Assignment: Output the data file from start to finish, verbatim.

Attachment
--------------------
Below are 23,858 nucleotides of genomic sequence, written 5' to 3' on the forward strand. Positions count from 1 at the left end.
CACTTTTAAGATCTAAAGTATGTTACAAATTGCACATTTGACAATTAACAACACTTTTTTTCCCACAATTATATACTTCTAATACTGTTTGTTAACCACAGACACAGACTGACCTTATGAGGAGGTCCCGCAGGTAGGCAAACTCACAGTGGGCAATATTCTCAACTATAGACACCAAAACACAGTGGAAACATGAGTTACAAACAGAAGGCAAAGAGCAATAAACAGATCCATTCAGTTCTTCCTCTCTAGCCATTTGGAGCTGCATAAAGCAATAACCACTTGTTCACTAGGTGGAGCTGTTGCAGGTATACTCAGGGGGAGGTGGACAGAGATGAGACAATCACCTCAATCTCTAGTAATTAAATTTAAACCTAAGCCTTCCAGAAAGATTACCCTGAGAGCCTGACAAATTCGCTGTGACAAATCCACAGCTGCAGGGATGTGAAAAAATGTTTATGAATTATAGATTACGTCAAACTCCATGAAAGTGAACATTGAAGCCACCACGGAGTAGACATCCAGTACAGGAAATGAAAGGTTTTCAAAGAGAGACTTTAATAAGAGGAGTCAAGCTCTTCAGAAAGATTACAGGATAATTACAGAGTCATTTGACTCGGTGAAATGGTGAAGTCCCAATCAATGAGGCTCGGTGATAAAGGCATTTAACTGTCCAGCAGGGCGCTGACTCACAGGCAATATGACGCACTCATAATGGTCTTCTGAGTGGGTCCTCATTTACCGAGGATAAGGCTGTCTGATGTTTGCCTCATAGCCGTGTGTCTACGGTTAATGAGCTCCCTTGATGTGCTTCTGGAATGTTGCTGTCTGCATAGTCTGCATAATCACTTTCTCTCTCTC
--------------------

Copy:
Below are 23,858 nucleotides of genomic sequence, written 5' to 3' on the forward strand. Positions count from 1 at the left end.
CACTTTTAAGATCTAAAGTATGTTACAAATTGCACATTTGACAATTAACAACACTTTTTTTCCCACAATTATATACTTCTAATACTGTTTGTTAACCACAGACACAGACTGACCTTATGAGGAGGTCCCGCAGGTAGGCAAACTCACAGTGGGCAATATTCTCAACTATAGACACCAAAACACAGTGGAAACATGAGTTACAAACAGAAGGCAAAGAGCAATAAACAGATCCATTCAGTTCTTCCTCTCTAGCCATTTGGAGCTGCATAAAGCAATAACCACTTGTTCACTAGGTGGAGCTGTTGCAGGTATACTCAGGGGGAGGTGGACAGAGATGAGACAATCACCTCAATCTCTAGTAATTAAATTTAAACCTAAGCCTTCCAGAAAGATTACCCTGAGAGCCTGACAAATTCGCTGTGACAAATCCACAGCTGCAGGGATGTGAAAAAATGTTTATGAATTATAGATTACGTCAAACTCCATGAAAGTGAACATTGAAGCCACCACGGAGTAGACATCCAGTACAGGAAATGAAAGGTTTTCAAAGAGAGACTTTAATAAGAGGAGTCAAGCTCTTCAGAAAGATTACAGGATAATTACAGAGTCATTTGACTCGGTGAAATGGTGAAGTCCCAATCAATGAGGCTCGGTGATAAAGGCATTTAACTGTCCAGCAGGGCGCTGACTCACAGGCAATATGACGCACTCATAATGGTCTTCTGAGTGGGTCCTCATTTACCGAGGATAAGGCTGTCTGATGTTTGCCTCATAGCCGTGTGTCTACGGTTAATGAGCTCCCTTGATGTGCTTCTGGAATGTTGCTGTCTGCATAGTCTGCATAATCACTTTCTCTCTCTC